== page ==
What was your nickname in high school?
My buddy nicknamed me Byrd one night due to an inebriated and inspired night of streaking on the beach and through a surrounding cottage area.

For whatever reason, streaking was weekly affair for a few years when I was a teenager. My friends and I even had a team name as though it was a competitive event. It wasn’t unusual to run home in the nude after a night at the bar.

Anyway. That was, and still is, my nickname to my hometown boys.

What was the first concert you attended?
My first concert was in high school where I saw my brother’s band play a few KISS covers in full makeup/costume. They rocked!

Later on at Mount Alison University I joined the band as guitar and keytar player and we covered Iron Maiden, Def Leppard, Phil Collins and played originals like the crowd pleasing Star Trek themed “set your phasers on love”.

But my first memorable pro concert was Hawksley Workman and Mr. Lonely at The Vogue in Vancouver in 2004. I was gobsmacked by his vocal presence, bravado and the playful story telling of his songs. It was a near spiritual experience.

What was the first job you ever had?
I think it was summer gig at Magic Mountain – a water theme park. I ran the arcade, the mini putt course, took tickets, and sometimes patched up leaky water tubes.

Have you ever been fired?
No. I quit working at a waffle factory after two weeks but I’m sure if I stuck it out I’d have gotten fired eventually.

Does that count? It was a bad time for me.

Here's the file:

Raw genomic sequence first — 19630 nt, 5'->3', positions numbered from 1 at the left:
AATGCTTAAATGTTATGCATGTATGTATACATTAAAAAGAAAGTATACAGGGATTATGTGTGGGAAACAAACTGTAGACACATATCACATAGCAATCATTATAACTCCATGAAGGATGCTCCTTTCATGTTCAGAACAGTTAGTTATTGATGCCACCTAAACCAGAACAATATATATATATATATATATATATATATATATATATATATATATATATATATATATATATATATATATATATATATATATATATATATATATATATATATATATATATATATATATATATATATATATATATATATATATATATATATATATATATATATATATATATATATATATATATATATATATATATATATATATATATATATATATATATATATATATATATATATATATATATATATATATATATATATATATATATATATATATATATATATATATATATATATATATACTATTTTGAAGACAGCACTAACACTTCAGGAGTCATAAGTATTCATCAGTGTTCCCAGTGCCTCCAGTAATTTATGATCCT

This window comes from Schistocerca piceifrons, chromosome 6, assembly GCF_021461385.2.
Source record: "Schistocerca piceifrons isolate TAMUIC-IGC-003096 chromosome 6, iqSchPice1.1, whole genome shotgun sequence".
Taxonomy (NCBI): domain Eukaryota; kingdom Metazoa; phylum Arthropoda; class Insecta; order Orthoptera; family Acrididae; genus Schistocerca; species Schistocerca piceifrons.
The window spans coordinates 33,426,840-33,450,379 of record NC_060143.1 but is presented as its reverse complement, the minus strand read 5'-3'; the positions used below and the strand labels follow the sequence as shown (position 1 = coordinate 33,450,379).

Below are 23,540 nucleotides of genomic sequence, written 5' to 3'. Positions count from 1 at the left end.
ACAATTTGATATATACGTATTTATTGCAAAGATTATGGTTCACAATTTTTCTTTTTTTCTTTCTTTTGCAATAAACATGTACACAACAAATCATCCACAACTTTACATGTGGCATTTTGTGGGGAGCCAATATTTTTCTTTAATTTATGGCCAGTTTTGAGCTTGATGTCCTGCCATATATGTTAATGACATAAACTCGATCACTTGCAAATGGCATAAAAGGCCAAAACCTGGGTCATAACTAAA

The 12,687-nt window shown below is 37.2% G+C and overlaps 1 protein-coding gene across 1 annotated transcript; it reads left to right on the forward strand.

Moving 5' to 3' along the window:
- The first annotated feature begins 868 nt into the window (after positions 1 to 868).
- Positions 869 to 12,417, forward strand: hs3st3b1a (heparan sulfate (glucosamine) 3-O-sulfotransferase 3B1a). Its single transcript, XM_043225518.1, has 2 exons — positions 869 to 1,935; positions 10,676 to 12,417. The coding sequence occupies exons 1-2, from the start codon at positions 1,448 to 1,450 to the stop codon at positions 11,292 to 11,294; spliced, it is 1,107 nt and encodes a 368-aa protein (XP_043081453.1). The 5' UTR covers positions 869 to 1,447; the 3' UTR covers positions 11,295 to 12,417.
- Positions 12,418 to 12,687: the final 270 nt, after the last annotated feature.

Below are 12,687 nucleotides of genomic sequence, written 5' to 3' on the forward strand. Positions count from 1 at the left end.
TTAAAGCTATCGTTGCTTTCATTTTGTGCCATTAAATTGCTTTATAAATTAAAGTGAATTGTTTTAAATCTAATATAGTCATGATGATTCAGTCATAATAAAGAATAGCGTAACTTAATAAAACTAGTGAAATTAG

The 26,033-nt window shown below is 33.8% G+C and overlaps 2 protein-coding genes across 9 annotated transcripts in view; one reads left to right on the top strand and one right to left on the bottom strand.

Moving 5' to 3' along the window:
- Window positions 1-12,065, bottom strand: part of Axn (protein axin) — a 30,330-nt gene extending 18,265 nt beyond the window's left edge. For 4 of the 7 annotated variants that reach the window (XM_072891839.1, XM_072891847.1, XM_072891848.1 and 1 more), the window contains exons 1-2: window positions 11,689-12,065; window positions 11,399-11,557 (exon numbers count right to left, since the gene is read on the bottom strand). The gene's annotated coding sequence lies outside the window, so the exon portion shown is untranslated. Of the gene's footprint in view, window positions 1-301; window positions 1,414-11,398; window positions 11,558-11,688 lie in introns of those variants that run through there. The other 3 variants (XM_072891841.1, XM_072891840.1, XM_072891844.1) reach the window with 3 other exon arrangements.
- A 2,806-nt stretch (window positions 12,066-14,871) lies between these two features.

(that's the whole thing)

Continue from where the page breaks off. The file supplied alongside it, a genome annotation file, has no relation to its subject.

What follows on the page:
Who was the first person you were sexually attracted to?
My neighbour, Luella, sometime when I was around 9 or so. I have loved that name ever since.

She taught me to double Dutch and we had lots of grass fights at dusk and I remember getting really excited because she was a girl and she was beautiful.

How old were you when you had your first kiss and what do you remember about it?
Her name was Shannon. I was in grade 7 and she was in grade 8.

It took me the better part of the school year, passing notes, “dating” her, and then finally one night, way past my curfew after watching Dazed and Confused; I walked her halfway home and pecked her on the lips in the middle of a field across from the Old Folks’ home.

It was over in a second and it’s impossible to overstate just how nervous I was.

What do you remember about the first time getting drunk?
It was a beach party in Shediac, NB, and I drank a 2L bottle of Tropicana Cooler around a bonfire with what seemed like hundreds of other teenagers. Obviously, we went streaking (see nickname question above).

I was feeling pretty damn bold and very enthusiastic but got separated from the group when the beach patrol chased us on their 4-wheelers.

I got lost and hid in someone’s backyard. An hour later, I found my way to the road only to be caught in the headlights of my friend’s grandmother’s car; buck naked, and mosquito bites everywhere.

You’ve starred with a myriad of female performers throughout your career.  What do you suppose the hardest thing about being a woman in society?